However, four of the five areas on the corneal flap demonstrated about 85% recovery of sensitivity with cyclosporine compared with less than 70% for routine care at 90 days. An area close to the flap hinge was the only one that was not significantly better with cyclosporine, and that area demonstrated a trend toward improved sensitivity with cyclosporine (P=0.06).
"There was no danger from using cyclosporine in these patients," said Dr. Shah. "This might be something we should consider using once we have more data."
Dr. Shah disclosed financial relationships with Bausch & Lomb, Lenstec, OptiVue, Reichert Inc., and Pfizer.
Complete AAO Coverage
Food & Drug Administration Website
FOR IMMEDIATE RELEASE
Kris Mejia, July 12, 2007
FDA Approves CustomVue Monovision LASIK
The U.S. Food and Drug Administration approved for marketing the first LASIK device designed for treating one eye to see far away objects and the other eye for close-up vision.
"The approval of the CustomVue Monovision LASIK expands permanent vision correction options for nearsighted adults who also have trouble focusing on objects close-up," said Daniel Schultz, M.D., director of FDA's Center for Devices and Radiological Health. "Unlike traditional LASIK, Monovision LASIK may reduce the need for reading glasses in some people over 40."
LASIK, or laser in-situ keratomileusis, is a procedure in which the surgeon cuts a flap in the outer layers of the cornea, removes a small amount of the tissue beneath it with the laser, and then replaces the flap. CustomVue Monovision LASIK produces monovision correction in nearsighted (myopic) adults, with or without astigmatism, ages 40 years or older with normal age-related loss of ability to focus on near objects (presbyopia).
The CustomVue device is designed to correct all nearsightedness in the patient's dominant eye and only part of the nearsightedness in the non-dominant eye. This allows the patient to use the fully corrected eye for distance vision and the under-corrected eye for seeing close up. After a period of time, the brain adjusts to the difference in perception between the two eyes.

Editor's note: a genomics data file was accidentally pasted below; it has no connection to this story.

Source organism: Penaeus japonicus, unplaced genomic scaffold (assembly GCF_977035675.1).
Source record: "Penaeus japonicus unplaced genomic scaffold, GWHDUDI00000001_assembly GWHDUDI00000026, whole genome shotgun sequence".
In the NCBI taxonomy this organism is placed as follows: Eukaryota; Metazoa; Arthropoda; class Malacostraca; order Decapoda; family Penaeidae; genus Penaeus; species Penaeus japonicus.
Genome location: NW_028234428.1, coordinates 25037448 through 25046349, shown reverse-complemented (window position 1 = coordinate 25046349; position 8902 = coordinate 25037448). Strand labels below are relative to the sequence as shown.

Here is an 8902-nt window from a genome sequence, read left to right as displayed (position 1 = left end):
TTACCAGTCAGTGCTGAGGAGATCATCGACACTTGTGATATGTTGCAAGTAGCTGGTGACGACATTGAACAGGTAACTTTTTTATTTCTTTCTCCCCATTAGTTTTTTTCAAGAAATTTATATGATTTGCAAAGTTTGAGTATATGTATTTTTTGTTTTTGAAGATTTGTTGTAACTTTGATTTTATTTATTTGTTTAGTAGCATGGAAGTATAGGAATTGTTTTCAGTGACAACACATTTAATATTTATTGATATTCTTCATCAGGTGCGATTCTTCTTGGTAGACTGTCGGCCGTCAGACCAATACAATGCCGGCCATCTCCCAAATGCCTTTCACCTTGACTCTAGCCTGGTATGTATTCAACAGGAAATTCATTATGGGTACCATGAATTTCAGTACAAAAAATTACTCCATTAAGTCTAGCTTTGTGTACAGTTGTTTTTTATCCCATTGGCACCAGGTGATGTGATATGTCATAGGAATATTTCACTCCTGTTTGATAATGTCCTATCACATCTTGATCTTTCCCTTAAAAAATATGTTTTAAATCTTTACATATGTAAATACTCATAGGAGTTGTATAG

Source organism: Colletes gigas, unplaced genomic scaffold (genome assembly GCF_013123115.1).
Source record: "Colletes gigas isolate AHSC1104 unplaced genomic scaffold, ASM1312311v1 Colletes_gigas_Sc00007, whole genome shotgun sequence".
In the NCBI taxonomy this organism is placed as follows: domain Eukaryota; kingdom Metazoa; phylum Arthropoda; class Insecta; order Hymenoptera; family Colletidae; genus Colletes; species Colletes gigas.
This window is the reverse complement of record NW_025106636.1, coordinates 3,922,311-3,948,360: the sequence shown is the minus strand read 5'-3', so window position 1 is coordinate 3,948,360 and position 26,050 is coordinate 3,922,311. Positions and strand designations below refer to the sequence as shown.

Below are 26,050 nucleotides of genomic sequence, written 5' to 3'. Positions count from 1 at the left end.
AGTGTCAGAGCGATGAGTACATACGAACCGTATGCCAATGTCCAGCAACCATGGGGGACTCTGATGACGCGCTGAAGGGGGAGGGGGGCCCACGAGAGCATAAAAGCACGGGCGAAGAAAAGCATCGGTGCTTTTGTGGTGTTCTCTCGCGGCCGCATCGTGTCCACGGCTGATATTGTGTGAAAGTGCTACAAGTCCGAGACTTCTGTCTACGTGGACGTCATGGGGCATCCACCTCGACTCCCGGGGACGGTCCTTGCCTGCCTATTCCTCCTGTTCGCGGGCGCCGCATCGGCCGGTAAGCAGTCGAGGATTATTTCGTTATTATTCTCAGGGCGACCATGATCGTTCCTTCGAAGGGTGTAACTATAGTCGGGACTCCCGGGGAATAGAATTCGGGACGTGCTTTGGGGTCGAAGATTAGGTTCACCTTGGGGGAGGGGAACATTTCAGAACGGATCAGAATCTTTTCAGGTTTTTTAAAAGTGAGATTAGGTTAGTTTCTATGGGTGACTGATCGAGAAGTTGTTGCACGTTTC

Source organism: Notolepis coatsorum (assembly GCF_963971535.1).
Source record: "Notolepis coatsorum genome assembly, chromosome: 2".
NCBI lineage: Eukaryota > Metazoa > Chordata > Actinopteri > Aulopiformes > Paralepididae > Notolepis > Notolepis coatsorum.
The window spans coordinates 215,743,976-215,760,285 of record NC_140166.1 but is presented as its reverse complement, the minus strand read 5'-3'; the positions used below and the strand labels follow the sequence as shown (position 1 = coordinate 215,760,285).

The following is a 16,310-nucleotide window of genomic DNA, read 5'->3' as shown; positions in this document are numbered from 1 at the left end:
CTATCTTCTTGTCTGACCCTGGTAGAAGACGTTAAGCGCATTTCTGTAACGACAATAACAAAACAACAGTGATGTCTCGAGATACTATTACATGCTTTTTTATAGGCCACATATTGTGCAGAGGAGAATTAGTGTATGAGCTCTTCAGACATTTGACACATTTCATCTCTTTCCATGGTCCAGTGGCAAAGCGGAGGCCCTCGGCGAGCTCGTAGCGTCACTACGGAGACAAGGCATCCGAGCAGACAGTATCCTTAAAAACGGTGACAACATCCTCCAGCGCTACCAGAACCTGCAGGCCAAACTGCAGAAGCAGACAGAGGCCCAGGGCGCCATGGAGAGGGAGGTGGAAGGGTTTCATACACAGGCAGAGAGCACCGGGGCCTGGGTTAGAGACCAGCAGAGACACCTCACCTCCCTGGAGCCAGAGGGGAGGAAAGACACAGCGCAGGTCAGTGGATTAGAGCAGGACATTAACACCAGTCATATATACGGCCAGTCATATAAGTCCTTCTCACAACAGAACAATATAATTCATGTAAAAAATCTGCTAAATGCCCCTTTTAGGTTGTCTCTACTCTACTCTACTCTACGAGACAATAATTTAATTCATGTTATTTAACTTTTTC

People considering CustomVue monovision LASIK should first wear monovision contact lenses for at least a week to determine if they can tolerate having one eye under-corrected. Following monovision surgery, the two eyes may not work together as well as they did before in some patients, especially in dim light or when performing tasks requiring very sharp vision or fine depth perception. Patients may need to wear glasses or contact lenses for some activities such as night driving or reading small type.
CustomVue Monovision LASIK is a permanent operation to the cornea. Side effects may include glare from bright lights, rings around lights (halos), light sensitivity, night driving glare, ghost images, double vision and visual fluctuation.
CustomVue Monovision LASIK is manufactured by AMO/VISX Inc., based in Santa Clara, Calif. The new approval is for the monovision correction, which uses the previously approved wavefront-guided treatments-an eye-mapping system that guides the laser-for myopia and astigmatism. FDA based its approval on the review of a clinical study of safety and effectiveness outcomes submitted by the company.
At FDA's request, AMO/VISX will conduct a post-approval study following 500 patients for six months after surgery to characterize quality of vision and quality of life issues associated with permanent LASIK monovision correction. The objective of the study is to estimate the proportion of monovision LASIK patients who experience visual disturbances that are severe enough to limit activities or adversely affect a patient's quality of life.